My Week Ending 2020-08-09

Here’s a summary of some of the things I learned and published this week.


You can follow my daily readings as they happen here.  Below are a selected few, with commentary, from the past week.

  • Prediction from the London Free Press, the school reopenings won’t last more than two months.
  • This is so sad. It’s a news story to let us know that the Pocket Rocket, Henri Richard passed away.
  • Forget students – every person who uses Google Chrome browser or Chromebooks could be more productive with these shortcuts. The mouse has made people lazy.
  • The knowledge about dogs contained in this article about dogs is probably true but I do pamper my family member and will probably ignore them all.
  • The local Catholic Board was the first district that I had noticed that had released its reopening plans. Except for connections on Facebook, there hasn’t been much said about it. Since busing is shared with the Public Board, I suspect there will be a lot of similarities.
  • It was interesting to note that it’s not just Canada, US border cities are missing us as well.
  • You shouldn’t be buying out of country onions at this time of year anyway. Support local and don’t get the salmonella.
  • Finally – an article about the bus drivers that will be taking all these students back to school. They have concerns.
  • I’m not a user of TikTok so don’t particularly care about the app but it could lead to bigger problems if Donald Trump doesn’t like any other app. China may not be the only country with a digital firewall.
  • What I’d really like is for Windows 10 to be able to run Gnome. That would be so much cooler than another revision/backslide for the Windows Start Menu.
  • Saskatchewan may be forced to close before Ontario schools without masks or reduced class sizes.
  • It’s pretty obvious that student and parent input into opening decisions isn’t being looked for but here are some questions to ask.
  • I have yet to hang my mask over the rear view mirror. I do put it in my pocket and in the car console though. Some tips for storage of your mask.
  • This serves to let you know how nasty the upcoming US election is going to be. Photoshoppers will come at a premium price.
  • Good for Toronto Health to come out and have concerns about the province’s reopening plans. It seems to me that the same rules for going to the shopping mall should at least be the minimum for schools.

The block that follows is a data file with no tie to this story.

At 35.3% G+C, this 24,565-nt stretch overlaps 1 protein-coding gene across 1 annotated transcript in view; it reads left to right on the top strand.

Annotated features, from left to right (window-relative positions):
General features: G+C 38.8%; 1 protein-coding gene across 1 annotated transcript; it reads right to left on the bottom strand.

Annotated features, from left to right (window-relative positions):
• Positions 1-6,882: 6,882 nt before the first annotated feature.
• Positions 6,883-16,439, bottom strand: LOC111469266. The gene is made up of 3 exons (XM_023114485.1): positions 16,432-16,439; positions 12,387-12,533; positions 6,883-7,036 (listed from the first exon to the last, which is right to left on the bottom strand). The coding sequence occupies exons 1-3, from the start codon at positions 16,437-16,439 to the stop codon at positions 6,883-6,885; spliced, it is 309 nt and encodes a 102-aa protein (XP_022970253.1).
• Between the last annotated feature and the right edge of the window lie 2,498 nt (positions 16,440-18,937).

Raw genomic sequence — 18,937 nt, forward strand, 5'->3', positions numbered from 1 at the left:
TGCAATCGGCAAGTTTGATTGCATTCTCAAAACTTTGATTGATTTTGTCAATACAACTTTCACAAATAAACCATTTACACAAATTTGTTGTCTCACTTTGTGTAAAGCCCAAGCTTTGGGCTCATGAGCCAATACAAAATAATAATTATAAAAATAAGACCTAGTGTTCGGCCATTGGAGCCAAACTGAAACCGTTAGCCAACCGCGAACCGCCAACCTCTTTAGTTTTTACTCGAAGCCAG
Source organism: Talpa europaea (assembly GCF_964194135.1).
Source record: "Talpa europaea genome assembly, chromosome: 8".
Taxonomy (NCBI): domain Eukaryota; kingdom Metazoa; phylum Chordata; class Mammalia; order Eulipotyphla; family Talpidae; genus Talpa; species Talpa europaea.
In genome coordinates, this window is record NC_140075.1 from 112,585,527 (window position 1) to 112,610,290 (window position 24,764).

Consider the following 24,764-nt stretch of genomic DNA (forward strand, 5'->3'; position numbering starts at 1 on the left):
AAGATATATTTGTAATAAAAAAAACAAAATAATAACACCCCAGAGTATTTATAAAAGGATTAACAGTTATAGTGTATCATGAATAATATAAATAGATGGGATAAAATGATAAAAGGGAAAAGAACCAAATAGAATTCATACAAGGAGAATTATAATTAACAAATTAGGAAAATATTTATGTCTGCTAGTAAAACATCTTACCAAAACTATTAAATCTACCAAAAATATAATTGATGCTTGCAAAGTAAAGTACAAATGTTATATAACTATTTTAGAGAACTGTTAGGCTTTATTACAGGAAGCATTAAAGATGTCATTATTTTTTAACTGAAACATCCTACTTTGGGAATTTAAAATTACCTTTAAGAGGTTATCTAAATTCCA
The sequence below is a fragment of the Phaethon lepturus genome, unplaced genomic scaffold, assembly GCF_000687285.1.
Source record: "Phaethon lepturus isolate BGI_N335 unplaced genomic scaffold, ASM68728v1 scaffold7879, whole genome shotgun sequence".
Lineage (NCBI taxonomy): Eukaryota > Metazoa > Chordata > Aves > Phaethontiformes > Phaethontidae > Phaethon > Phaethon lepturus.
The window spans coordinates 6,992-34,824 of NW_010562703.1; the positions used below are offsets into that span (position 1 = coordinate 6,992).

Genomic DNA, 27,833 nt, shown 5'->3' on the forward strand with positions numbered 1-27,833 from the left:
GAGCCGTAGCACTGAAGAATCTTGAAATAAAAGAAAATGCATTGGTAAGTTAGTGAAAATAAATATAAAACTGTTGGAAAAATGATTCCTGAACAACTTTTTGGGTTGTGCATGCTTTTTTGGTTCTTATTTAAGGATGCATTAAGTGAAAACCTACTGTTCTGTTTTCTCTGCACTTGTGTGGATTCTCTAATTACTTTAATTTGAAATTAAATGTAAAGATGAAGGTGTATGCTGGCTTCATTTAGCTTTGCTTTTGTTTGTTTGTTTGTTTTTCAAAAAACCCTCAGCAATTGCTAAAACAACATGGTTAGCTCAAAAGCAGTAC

• From the roots of pedagogy, there’s a great deal to learn from this opinion piece about how teachers are treated.
  • If you ever aspired to be a mermaid, go to Montreal and you can take classes.
  • Kudos to the student who apparently broke school rules for posting that infamous picture of a crammed hallway in a Georgia school. It got her suspended for a bit but was “good and necessary trouble”.
  • I guess I’m happy to know that there actually is a plan and followup for tracking those in Canada who are supposed to be quarantined.

Blog Posts on
doug … off the record

My daily contributions to this blog are linked below. If you’re looking for a week in review for doug–off the record, you came to the right place.

#FollowFriday – August 7, 2020

voicEd Radio

This week on voicEd Radio with guest Deborah Weston, Stephen Hurley and I chatted about school policies, inclusive classrooms, going back to school, rethinking literature, and indigenous leaders in mathematics and science.

Listen here:

Intro Song:

All of the podcasts are archived here.

Blog posts this week came from:

  • Deborah Weston – @DrDWestonPhD
  • Matthew Morris – @callmemrmorris
  • Paul McGuire – @mcguirp
  • Deborah McCallum – @bigideasinedu
  • Heather Theijsmeijer – @HTheijsmeijer

Technology Troubleshooting

Last week, I noted the dust on the monitor issue with dark background on screens. No matter how clean things are around here, the static draws in dust.

I used to keep one of those Swiffers within reach to clean my screen and it worked nicely but then I found a couple of giveaways that we had at the OSAPAC booth at ECOO Conferences from years gone by.